Saturday, October 1, 2011

Wholphin No. 8

Edited by Brent Hoff

It's hard to know what to expect out of one of these.  The eighth edition of Wholphin starts out strong, but I kind of thought that this one had a few more skipable pieces compared to earlier entries in the series.

The first film, Destin Daniel Cretton's 'Short Term 12' is an incredible study of characters in a youth detention centre.  Denim, the man in charge, is a pretty conflicted guy.  It's clear that he loves everyone in the facility, from the angry and damaged teenagers in his care to his staff, particularly Natalia, who is carrying his baby.  The problem is that he's not so good at expressing himself with her.  What comes naturally with the kids is impossible for him where Natalia is concerned.  It's rare to find child actors as skilled as the ones that play explosive, goth-y Jaden, and quiet brooding Mark.  Great stuff here.

'Kids + Money' is a documentary I've seen before, but it remains very powerful in its depiction of kids with insane opinions of what they are owed by the world, who casually drop hundreds of dollars for items of clothing and expect weekly manicures.  I like how the filmmaker, Lauren Greenfield, doesn't let her own opinion enter into the film; the kids show how vacuous they are just by speaking.

'Love You More' plays like a prequel to the British TV show Skins.  It's about two teenagers, a boy and a girl, who both like the Buzzcocks.  When a new single comes out, they knick it from the local record shop, and go back to the girl's place, where they make love while listening to it.  This is an excellent study in fumbling teenage desire set against working class London.

'Hidden' is a very powerful animated documentary.  That sounds odd, but it works here.  The subject is Giancarlo, a twelve year old boy who is living in hiding in Sweden, so he won't be deported.  He talks about growing up alone in Peru, where he worked as a shoeshine boy and ran from the police.  Now that he is in a 'safe' country, he still has to watch his steps around the authorities, and can't ever make friends at school in case they figure out what's going on.  The filmmakers interviewed the boy, and then animated his account, helping to protect his anonymity, and giving his story true visual power.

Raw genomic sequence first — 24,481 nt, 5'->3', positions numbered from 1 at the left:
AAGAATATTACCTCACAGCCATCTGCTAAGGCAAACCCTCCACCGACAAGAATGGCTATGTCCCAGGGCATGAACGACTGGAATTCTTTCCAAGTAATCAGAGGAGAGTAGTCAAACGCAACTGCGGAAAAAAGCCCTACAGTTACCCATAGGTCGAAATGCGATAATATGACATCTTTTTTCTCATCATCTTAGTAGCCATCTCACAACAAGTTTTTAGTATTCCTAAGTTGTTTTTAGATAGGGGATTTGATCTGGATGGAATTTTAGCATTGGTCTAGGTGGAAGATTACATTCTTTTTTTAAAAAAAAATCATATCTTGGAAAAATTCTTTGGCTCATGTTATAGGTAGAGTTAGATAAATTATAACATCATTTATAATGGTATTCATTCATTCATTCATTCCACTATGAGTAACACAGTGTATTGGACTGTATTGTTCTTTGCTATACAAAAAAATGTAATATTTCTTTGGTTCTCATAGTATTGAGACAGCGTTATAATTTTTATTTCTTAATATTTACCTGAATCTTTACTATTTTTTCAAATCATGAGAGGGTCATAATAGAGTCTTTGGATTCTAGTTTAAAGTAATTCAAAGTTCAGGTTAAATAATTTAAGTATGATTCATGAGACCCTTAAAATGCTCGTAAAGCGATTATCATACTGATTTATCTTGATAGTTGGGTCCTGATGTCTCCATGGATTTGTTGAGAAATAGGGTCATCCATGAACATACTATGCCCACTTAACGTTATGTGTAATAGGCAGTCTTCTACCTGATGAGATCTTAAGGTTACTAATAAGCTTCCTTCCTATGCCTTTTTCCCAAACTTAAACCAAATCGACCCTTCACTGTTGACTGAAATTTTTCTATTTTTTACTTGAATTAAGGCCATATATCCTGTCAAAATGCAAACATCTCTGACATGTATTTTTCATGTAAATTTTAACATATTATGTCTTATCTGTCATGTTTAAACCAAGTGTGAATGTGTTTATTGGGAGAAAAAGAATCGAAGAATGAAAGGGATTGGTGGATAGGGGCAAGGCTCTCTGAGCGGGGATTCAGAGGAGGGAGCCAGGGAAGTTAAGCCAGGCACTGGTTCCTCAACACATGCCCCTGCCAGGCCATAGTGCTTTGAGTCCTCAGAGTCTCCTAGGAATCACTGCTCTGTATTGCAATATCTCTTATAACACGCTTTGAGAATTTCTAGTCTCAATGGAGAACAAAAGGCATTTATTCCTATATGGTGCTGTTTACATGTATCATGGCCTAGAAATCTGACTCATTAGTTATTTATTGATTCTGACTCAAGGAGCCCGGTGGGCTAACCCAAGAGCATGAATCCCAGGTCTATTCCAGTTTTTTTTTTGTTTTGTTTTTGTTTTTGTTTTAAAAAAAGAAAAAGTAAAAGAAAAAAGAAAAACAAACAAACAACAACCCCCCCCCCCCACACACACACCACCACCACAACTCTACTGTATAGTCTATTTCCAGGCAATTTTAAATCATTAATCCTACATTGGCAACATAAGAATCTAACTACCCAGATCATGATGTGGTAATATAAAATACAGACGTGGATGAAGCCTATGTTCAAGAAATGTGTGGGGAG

Another animated piece is 'From Burger It Came', a Terry Gilliam-esque story about the AIDS hysteria of the animator's childhood.  'Great Man and Cinema' is an attempt by an American to make a North Korean propaganda film, for reasons I don't really understand.  It fell flat.

From here, things get pretty bad.  'My Friends Told Me About You' is an experimental film that manages to be exceptionally boring while working very hard to be cool and profound.

Equally dull is the triptych of films that make up the DVD menus.  Dave Eggers hired three different actors to trash his brother's bedroom.  James Franco's sequence is ridiculous, both in his behaviour, and in the tediousness of it's length.  Marginally better are Creed Bratton and Maria Bamford's versions of the same general thing; luckily they are shorter.  I will say that the interview with Bamford about her character and her own rage is hilarious.

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